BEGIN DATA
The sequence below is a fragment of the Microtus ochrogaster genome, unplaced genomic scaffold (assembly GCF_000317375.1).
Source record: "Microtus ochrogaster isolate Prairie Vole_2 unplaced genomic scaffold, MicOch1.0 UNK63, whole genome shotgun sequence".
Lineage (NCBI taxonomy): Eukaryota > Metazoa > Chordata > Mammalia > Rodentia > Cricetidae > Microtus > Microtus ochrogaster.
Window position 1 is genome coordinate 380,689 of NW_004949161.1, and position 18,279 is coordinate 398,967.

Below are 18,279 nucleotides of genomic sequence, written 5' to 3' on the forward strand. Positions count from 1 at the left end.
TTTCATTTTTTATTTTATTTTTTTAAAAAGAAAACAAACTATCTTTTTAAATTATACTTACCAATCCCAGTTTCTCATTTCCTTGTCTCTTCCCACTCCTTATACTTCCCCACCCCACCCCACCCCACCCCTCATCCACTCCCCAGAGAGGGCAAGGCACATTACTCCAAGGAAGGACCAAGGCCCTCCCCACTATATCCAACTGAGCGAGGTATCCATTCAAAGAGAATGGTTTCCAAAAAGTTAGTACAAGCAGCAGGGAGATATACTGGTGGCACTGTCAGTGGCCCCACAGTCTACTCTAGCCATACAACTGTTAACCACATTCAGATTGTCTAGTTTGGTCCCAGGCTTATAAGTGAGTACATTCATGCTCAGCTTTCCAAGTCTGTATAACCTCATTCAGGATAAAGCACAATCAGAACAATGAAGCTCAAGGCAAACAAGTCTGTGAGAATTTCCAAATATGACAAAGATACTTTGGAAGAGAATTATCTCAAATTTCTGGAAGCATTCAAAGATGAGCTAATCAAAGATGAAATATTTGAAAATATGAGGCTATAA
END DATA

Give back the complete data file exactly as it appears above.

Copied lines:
The sequence below is a fragment of the Microtus ochrogaster genome, unplaced genomic scaffold (assembly GCF_000317375.1).
Source record: "Microtus ochrogaster isolate Prairie Vole_2 unplaced genomic scaffold, MicOch1.0 UNK63, whole genome shotgun sequence".
Lineage (NCBI taxonomy): Eukaryota > Metazoa > Chordata > Mammalia > Rodentia > Cricetidae > Microtus > Microtus ochrogaster.
Window position 1 is genome coordinate 380,689 of NW_004949161.1, and position 18,279 is coordinate 398,967.

Below are 18,279 nucleotides of genomic sequence, written 5' to 3' on the forward strand. Positions count from 1 at the left end.
TTTCATTTTTTATTTTATTTTTTTAAAAAGAAAACAAACTATCTTTTTAAATTATACTTACCAATCCCAGTTTCTCATTTCCTTGTCTCTTCCCACTCCTTATACTTCCCCACCCCACCCCACCCCACCCCTCATCCACTCCCCAGAGAGGGCAAGGCACATTACTCCAAGGAAGGACCAAGGCCCTCCCCACTATATCCAACTGAGCGAGGTATCCATTCAAAGAGAATGGTTTCCAAAAAGTTAGTACAAGCAGCAGGGAGATATACTGGTGGCACTGTCAGTGGCCCCACAGTCTACTCTAGCCATACAACTGTTAACCACATTCAGATTGTCTAGTTTGGTCCCAGGCTTATAAGTGAGTACATTCATGCTCAGCTTTCCAAGTCTGTATAACCTCATTCAGGATAAAGCACAATCAGAACAATGAAGCTCAAGGCAAACAAGTCTGTGAGAATTTCCAAATATGACAAAGATACTTTGGAAGAGAATTATCTCAAATTTCTGGAAGCATTCAAAGATGAGCTAATCAAAGATGAAATATTTGAAAATATGAGGCTATAA